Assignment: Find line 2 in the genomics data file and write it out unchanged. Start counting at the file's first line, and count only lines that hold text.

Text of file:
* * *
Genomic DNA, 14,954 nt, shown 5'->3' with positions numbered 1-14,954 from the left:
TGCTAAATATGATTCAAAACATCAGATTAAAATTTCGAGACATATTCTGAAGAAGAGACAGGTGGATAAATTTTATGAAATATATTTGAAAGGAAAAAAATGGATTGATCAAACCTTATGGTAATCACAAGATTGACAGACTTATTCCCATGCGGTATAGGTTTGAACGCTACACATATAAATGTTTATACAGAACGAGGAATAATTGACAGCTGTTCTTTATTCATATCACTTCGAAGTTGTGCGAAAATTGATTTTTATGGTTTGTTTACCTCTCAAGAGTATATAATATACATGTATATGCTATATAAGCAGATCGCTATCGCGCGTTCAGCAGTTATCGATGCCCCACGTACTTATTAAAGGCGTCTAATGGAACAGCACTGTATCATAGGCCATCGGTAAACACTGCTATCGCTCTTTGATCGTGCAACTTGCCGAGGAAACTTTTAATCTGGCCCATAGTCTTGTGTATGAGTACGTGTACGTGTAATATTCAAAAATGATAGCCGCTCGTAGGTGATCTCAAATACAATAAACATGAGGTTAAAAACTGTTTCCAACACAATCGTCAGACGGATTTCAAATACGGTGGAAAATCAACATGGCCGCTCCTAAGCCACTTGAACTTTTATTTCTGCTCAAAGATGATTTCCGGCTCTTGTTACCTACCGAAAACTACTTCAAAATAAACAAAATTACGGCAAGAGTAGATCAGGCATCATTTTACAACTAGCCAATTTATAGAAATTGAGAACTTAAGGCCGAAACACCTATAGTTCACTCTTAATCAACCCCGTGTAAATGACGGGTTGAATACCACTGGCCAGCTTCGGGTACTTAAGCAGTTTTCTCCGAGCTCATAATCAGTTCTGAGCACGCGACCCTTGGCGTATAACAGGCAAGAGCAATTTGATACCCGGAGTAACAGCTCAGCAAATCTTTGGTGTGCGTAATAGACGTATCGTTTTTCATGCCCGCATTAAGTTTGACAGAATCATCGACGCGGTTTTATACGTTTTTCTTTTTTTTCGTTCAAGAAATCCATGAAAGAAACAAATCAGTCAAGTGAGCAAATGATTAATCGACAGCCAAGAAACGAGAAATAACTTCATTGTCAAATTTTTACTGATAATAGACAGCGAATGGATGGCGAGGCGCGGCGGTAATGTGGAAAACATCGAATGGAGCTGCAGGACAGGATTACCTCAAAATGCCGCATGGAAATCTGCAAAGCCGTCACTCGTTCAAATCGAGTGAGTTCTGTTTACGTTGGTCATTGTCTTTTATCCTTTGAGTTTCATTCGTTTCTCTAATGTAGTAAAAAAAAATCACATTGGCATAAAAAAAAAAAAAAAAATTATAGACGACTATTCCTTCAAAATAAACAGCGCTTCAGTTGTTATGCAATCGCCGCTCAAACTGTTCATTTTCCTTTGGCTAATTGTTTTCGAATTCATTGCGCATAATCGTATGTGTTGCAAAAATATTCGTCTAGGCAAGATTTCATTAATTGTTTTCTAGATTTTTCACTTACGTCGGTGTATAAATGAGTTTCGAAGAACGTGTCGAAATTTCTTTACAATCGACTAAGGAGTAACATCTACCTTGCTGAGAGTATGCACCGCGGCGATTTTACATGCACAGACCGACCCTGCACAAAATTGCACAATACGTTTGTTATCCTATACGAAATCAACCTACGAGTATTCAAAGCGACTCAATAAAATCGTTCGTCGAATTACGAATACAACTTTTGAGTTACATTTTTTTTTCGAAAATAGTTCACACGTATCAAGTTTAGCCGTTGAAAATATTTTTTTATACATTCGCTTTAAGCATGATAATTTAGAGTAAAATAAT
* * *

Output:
TGCTAAATATGATTCAAAACATCAGATTAAAATTTCGAGACATATTCTGAAGAAGAGACAGGTGGATAAATTTTATGAAATATATTTGAAAGGAAAAAAATGGATTGATCAAACCTTATGGTAATCACAAGATTGACAGACTTATTCCCATGCGGTATAGGTTTGAACGCTACACATATAAATGTTTATACAGAACGAGGAATAATTGACAGCTGTTCTTTATTCATATCACTTCGAAGTTGTGCGAAAATTGATTTTTATGGTTTGTTTACCTCTCAAGAGTATATAATATACATGTATATGCTATATAAGCAGATCGCTATCGCGCGTTCAGCAGTTATCGATGCCCCACGTACTTATTAAAGGCGTCTAATGGAACAGCACTGTATCATAGGCCATCGGTAAACACTGCTATCGCTCTTTGATCGTGCAACTTGCCGAGGAAACTTTTAATCTGGCCCATAGTCTTGTGTATGAGTACGTGTACGTGTAATATTCAAAAATGATAGCCGCTCGTAGGTGATCTCAAATACAATAAACATGAGGTTAAAAACTGTTTCCAACACAATCGTCAGACGGATTTCAAATACGGTGGAAAATCAACATGGCCGCTCCTAAGCCACTTGAACTTTTATTTCTGCTCAAAGATGATTTCCGGCTCTTGTTACCTACCGAAAACTACTTCAAAATAAACAAAATTACGGCAAGAGTAGATCAGGCATCATTTTACAACTAGCCAATTTATAGAAATTGAGAACTTAAGGCCGAAACACCTATAGTTCACTCTTAATCAACCCCGTGTAAATGACGGGTTGAATACCACTGGCCAGCTTCGGGTACTTAAGCAGTTTTCTCCGAGCTCATAATCAGTTCTGAGCACGCGACCCTTGGCGTATAACAGGCAAGAGCAATTTGATACCCGGAGTAACAGCTCAGCAAATCTTTGGTGTGCGTAATAGACGTATCGTTTTTCATGCCCGCATTAAGTTTGACAGAATCATCGACGCGGTTTTATACGTTTTTCTTTTTTTTCGTTCAAGAAATCCATGAAAGAAACAAATCAGTCAAGTGAGCAAATGATTAATCGACAGCCAAGAAACGAGAAATAACTTCATTGTCAAATTTTTACTGATAATAGACAGCGAATGGATGGCGAGGCGCGGCGGTAATGTGGAAAACATCGAATGGAGCTGCAGGACAGGATTACCTCAAAATGCCGCATGGAAATCTGCAAAGCCGTCACTCGTTCAAATCGAGTGAGTTCTGTTTACGTTGGTCATTGTCTTTTATCCTTTGAGTTTCATTCGTTTCTCTAATGTAGTAAAAAAAAATCACATTGGCATAAAAAAAAAAAAAAAAATTATAGACGACTATTCCTTCAAAATAAACAGCGCTTCAGTTGTTATGCAATCGCCGCTCAAACTGTTCATTTTCCTTTGGCTAATTGTTTTCGAATTCATTGCGCATAATCGTATGTGTTGCAAAAATATTCGTCTAGGCAAGATTTCATTAATTGTTTTCTAGATTTTTCACTTACGTCGGTGTATAAATGAGTTTCGAAGAACGTGTCGAAATTTCTTTACAATCGACTAAGGAGTAACATCTACCTTGCTGAGAGTATGCACCGCGGCGATTTTACATGCACAGACCGACCCTGCACAAAATTGCACAATACGTTTGTTATCCTATACGAAATCAACCTACGAGTATTCAAAGCGACTCAATAAAATCGTTCGTCGAATTACGAATACAACTTTTGAGTTACATTTTTTTTTCGAAAATAGTTCACACGTATCAAGTTTAGCCGTTGAAAATATTTTTTTATACATTCGCTTTAAGCATGATAATTTAGAGTAAAATAAT